Archive for the 'WordPress' Category

Measuring Community Activity on a Blog

Thursday, March 17th, 2011

I’ve been thinking about how to measure community activity on our blogs.  This would be useful so that we can judge our effectiveness over time at enabling conversation and participation among the communities we are trying to serve.

People interact with our blogs at varying depths.  It would be interesting to measure statistics at each level.  First, people simply navigate to a single blog posts, then they might browse other blog posts, then they might “like” a comment or leave a comment, or several comments, and finally they may share the blog post on a social network via one of our sharing widgets.

Looking at the statistics for each of these levels would show us how shallow or deep typical blog visitors go in interacting with the blog.

For example, on GothamSchools in Feb 2011 we can gather these statistics:

127533 visits to the blog
77795 visits viewed more than one page
1449 comments were left by
390 commenters
117 shares to social networks using the sharethis widget

You can see how activity dropped off at deeper levels of participation. (more…)

Developing WordPress Mobile Themes

Wednesday, March 16th, 2011

Here at OpenPlans, we decided we wanted to upgrade our mobile presence for a few of our blogs.  The number of smartphones that were shipped in the fourth quarter of 2010 exceeded the number of personal computers shipped, so we see our mobile presence becoming increasingly important.

Choosing a Mobile Plugin

The GothamSchools mobile theme shown in the Firefox browser.

The first step was to survey the various mobile plugins for WordPress.  I narrowed down the choices to WPTouch and WP Mobile Pack.  I ended up choosing WPTouch because it is compatible with the Disqus commenting system.  We recently launched Disqus on GothamSchools and plan on doing so soon on our other blogs.

The advantages WPTouch offers over our previous mobile theme, are:

  • it has a menu that gives access to all parts of the site and search
  • it has share buttons that will increase the viral nature of blog posts
  • it reformats images, videos etc. on the fly to be compatible with the specific mobile device
  • it has wizzy AJAX features, like auto-loading of more posts in the post listing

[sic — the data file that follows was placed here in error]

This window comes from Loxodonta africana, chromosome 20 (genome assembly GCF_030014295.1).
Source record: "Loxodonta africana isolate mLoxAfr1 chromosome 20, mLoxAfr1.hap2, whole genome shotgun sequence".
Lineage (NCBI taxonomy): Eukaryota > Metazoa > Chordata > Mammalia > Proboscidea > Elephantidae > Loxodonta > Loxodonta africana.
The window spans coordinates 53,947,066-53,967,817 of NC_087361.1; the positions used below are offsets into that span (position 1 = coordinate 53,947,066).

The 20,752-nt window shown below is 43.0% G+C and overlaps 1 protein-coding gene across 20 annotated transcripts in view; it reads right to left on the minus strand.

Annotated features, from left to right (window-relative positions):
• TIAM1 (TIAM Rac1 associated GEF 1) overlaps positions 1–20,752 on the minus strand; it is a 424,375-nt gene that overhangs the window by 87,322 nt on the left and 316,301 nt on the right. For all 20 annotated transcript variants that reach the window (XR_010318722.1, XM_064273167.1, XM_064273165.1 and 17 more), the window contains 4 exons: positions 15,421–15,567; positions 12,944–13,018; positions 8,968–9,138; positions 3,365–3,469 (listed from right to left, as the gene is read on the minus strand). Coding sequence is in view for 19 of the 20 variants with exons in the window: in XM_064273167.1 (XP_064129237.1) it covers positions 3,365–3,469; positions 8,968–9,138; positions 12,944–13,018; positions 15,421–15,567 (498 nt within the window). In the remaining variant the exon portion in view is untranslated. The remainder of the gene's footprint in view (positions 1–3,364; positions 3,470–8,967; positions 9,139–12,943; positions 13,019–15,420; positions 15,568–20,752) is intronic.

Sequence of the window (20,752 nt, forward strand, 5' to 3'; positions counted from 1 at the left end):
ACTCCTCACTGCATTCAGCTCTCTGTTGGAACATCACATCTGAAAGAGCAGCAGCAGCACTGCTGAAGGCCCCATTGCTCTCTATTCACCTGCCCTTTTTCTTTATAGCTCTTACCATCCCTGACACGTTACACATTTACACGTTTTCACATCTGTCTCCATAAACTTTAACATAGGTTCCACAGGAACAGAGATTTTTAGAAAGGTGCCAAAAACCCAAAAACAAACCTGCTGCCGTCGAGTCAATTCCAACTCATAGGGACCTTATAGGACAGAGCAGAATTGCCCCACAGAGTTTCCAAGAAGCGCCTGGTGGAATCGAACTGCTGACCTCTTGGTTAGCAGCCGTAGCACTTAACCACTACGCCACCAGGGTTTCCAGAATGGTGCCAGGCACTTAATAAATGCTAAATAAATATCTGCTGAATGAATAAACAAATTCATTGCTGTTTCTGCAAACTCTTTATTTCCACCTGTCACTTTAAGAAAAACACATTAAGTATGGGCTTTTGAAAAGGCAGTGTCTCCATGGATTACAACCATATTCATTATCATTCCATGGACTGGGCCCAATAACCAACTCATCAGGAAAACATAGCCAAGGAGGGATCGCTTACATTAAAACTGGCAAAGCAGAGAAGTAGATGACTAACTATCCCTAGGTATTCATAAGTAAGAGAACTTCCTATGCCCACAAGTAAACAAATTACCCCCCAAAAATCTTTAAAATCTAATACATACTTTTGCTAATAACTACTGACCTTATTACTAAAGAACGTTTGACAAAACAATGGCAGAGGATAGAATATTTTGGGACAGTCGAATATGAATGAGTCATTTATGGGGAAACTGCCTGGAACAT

• it is under active development and has a large community so is a good bet for future releases and ongoing support
  • it is compatible with wp-super-cache

I decided to buy the WPTouch Pro version of WPTouch instead of using the free version.  The Pro version is quite a bit more sophisticated than the free version and promises future upgrades and support.

Customizing the Mobile Theme

I then set out to customize the default WPTouch theme for GothamSchools.org.  I created a child theme of the default WPTouch theme in which I added some styles and slightly changed the markup in the index and archive templates.  Many other settings were easily customized using the WPTouch admin panel.  Because I made only a few changes to the template code, the new Gotham mobile theme will hopefully remain compatible with future upgrades to the WPTouch Pro plugin and its default theme. (more…)

New NACTO Site Released

Wednesday, March 9th, 2011

Over the past six months, Andy and I have been working with members of National Association of City Transportation Officials (NACTO), Alta Planning, and others to develop a new site for NACTO which includes an Urban Bikeway Design Guide.  The design guide summarizes the latest developments in bicycle infrastructure and should serve as the canonical resource in the country.

This morning, Evan, Andy and I deployed the site.  Shortly after, the NYC DOT Commissioner, Janette Sadik-Khan, announced it at the opening plenary of the National Bike Summit.

Press releases have gone out, tweets have been made and people are blogging about it.  To learn more about the site, see Streetsblog’s writeup.  The site has seen over 1000 visitors so far today.

WordPress Performance Testing, part 2

Monday, February 21st, 2011

Evan and I followed up our last round of performance testing with another set of tests to see how apache compares with lighttpd on a more powerful server.  The previous round of performance tests were done on a server with only 4GB RAM and we found that apache filled up all the RAM when hit with 100 or more concurrent connections.  We were curious to see if when we increased the RAM, apache would perform better.